Finally, a highlight was Kevin Aymoz. The French skater put out an acrobatic, emotional skate that stood out for its energy and creative choreography. Kevin often struggles with the jumps, but did fairly well today, under-rotating a confident 4 toe loop and turning out of his 3 Axel landing. Kevin has an unique presence on the ice, and could easily climb in the standings if he could get consistent technical scores.

Dance

If the Canadian men gave the home crowd something to celebrate, dance was another story. Piper Gilles and Paul Poirier, one of the favorites entering the event, stand in 7th after a fall from Piper. The team blamed the mistake on skating in an NHL-sized rink. They'd been preparing for the smaller rink by putting pylons on the ice at their home Olympic-sized rink, explained Paul, but in the adrenaline of competition, they accidentally skated a little too big.

It isn't a surprise, though, to see Madison Hubbell and Zachary Donoghue comfortably in the lead. The team come off a win at Skate America, and look even stronger here. They were pleased with the growth in performance, and although they, like all the top teams, got low levels in the tango, Madison wasn't too worried. "I'll see what Patrice (coach Patrice Lauzon - ed) tells me to fix next week."

Viktoria Sinitsina and Nikita Katsalopov took second, improving on their performance at the Ondrej Nepela Trophy, and cementing their comeback as a team to watch.

In third, Olivia Smart and Adrian Diaz are in medal-contention for the first time at a Grand Prix event. Their tango includes dynamic and unusual sliding movements, which match the tempo changes in their program, and make the team stand out.

Honorary mentions also go to Marie-Jade Lauriault/ Romain Le Gac and  Shiyue Wang/ Xinyu Liu. The 4th and 5th place, both teams went outside the box of traditional tango, the French performing a story to music from Chicago, and the Chinese making a switch mid-program to music from Pirates of the Caribbean -  an unexpected, but crowd-pleasing choice.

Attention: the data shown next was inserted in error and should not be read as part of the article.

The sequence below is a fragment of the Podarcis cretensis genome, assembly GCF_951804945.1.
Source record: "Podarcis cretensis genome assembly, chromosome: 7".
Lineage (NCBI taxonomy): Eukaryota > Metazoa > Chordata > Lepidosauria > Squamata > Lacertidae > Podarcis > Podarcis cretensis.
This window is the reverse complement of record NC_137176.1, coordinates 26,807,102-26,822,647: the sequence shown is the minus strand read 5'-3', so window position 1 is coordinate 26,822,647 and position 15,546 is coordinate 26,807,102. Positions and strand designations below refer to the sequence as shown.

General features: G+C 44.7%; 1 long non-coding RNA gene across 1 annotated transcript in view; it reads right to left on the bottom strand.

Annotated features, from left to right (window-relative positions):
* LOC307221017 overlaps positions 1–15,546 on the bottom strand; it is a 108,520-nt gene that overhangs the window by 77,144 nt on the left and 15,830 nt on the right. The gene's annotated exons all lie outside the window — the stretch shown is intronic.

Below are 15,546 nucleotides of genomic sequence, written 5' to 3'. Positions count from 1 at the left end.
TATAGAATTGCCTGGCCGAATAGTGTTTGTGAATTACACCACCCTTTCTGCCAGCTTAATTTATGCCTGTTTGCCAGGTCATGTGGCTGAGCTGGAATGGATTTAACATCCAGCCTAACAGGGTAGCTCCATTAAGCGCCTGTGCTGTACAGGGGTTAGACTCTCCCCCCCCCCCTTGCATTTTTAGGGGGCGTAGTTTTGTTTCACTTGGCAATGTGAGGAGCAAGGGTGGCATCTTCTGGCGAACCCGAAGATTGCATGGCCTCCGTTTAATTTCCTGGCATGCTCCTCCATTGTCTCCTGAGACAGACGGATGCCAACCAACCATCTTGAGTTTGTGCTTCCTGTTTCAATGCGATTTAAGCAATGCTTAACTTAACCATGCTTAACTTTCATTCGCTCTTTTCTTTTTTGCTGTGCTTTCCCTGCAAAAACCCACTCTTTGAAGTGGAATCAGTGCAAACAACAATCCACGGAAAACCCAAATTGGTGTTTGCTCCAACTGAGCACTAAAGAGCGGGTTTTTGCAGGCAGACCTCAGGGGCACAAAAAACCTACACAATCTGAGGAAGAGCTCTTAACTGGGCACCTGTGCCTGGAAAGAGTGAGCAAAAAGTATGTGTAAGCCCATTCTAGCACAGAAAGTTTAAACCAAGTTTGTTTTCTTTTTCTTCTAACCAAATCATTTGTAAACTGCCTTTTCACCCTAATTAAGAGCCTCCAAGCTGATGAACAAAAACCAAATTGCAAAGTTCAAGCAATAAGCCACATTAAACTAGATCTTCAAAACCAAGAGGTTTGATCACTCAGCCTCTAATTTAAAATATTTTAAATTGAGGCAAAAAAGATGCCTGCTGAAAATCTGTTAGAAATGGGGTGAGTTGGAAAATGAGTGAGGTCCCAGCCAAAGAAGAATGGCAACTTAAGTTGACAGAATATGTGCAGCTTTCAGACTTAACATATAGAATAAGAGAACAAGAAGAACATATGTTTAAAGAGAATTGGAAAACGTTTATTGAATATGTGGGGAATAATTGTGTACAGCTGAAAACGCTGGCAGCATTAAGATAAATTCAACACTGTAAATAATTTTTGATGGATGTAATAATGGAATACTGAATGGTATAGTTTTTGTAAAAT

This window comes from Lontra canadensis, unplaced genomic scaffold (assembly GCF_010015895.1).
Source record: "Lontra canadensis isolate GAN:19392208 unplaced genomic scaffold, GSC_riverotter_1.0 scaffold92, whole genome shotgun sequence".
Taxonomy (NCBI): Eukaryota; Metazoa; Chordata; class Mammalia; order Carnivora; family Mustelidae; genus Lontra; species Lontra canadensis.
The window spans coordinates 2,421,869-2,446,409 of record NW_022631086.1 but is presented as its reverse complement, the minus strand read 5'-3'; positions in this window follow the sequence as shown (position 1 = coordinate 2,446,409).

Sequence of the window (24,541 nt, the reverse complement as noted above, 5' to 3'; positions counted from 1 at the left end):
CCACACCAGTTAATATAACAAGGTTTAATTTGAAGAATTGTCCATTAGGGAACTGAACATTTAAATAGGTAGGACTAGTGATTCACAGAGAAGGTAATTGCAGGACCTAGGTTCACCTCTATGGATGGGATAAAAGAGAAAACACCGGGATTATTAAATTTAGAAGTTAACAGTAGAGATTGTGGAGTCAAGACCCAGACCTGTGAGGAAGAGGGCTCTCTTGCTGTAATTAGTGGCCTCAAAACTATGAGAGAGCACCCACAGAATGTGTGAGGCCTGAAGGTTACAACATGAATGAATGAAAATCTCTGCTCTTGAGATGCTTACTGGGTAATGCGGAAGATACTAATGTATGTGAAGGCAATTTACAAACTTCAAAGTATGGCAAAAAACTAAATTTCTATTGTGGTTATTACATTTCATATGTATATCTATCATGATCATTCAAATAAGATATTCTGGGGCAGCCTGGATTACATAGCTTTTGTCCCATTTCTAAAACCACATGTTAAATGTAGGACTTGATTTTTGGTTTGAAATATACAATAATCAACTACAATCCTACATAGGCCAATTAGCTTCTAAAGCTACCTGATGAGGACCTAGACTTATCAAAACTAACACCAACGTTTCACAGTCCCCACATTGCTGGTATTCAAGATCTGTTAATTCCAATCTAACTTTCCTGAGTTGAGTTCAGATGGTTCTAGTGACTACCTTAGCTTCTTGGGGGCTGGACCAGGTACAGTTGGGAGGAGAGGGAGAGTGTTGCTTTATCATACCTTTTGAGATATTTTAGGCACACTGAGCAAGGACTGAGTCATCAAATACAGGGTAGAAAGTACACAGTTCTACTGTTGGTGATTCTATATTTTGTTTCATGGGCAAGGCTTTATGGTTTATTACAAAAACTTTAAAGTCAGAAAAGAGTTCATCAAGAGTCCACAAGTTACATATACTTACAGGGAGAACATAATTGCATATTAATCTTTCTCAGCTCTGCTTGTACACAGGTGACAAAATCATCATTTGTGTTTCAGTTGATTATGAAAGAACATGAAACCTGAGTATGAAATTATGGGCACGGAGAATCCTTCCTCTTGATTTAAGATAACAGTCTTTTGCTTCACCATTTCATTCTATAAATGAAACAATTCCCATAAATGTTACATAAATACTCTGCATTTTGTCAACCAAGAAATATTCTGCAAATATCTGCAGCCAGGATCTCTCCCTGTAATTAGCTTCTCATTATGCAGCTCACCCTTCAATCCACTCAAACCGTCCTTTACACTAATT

Ladies

Ladies was another shocker, as favorite Evgenia Medvedeva made a serious mistake, popping and stepping out of her triple flip. Without a combo, the element was invalid, causing Evgenia to fall to 7th place. She was visibly upset coming off the ice, but already thinking about how she would learn from this mistake, promising to 'never forget this', and use the memory of it as an example of what happens if you lose concentration. With that determination, which was visible in practices all week, she will undoubtedly fight hard in the free skate.

Also stunning - but in the best of ways - was Elizaveta Tuktamysheva, who landed a clean triple Axel to start her short program, and holds a commanding lead. She says she is determined to bring all her experience (she won Skate Canada in 2011) and show younger skaters what she is capable of.

Wakaba Higuchi surprised herself with how well she did, taking each element to the best of her ability 'instead of trying to be perfect'. She currently stands in 2nd, while a clean and energetic skate from Mako Yamashita puts her in 3rd.

Other standout performances include Starr Andrews and Mariah Bell. Starr has a strong ability to project to the audience, and all of her elements were seamlessly incorporated into the flowing quality of the program to Summertime. Mariah, on the other hand, embraces the drama in her program to Celine Dion's To Love You More. Some clever choreography by Adam Rippon makes the most of the great moment in a skater's program when all the jumps are landed, and its just the skater, the music and the audience. Mariah's solid triple flip today let her sell the program to the utmost.

All in all, it was an exciting day in Laval and tomorrow's free skates are sure to bring more excitement, as humbled favorites try to regain their podium places, and some new faces try to hold on to their medal position.

*GOE = Grade Of Execution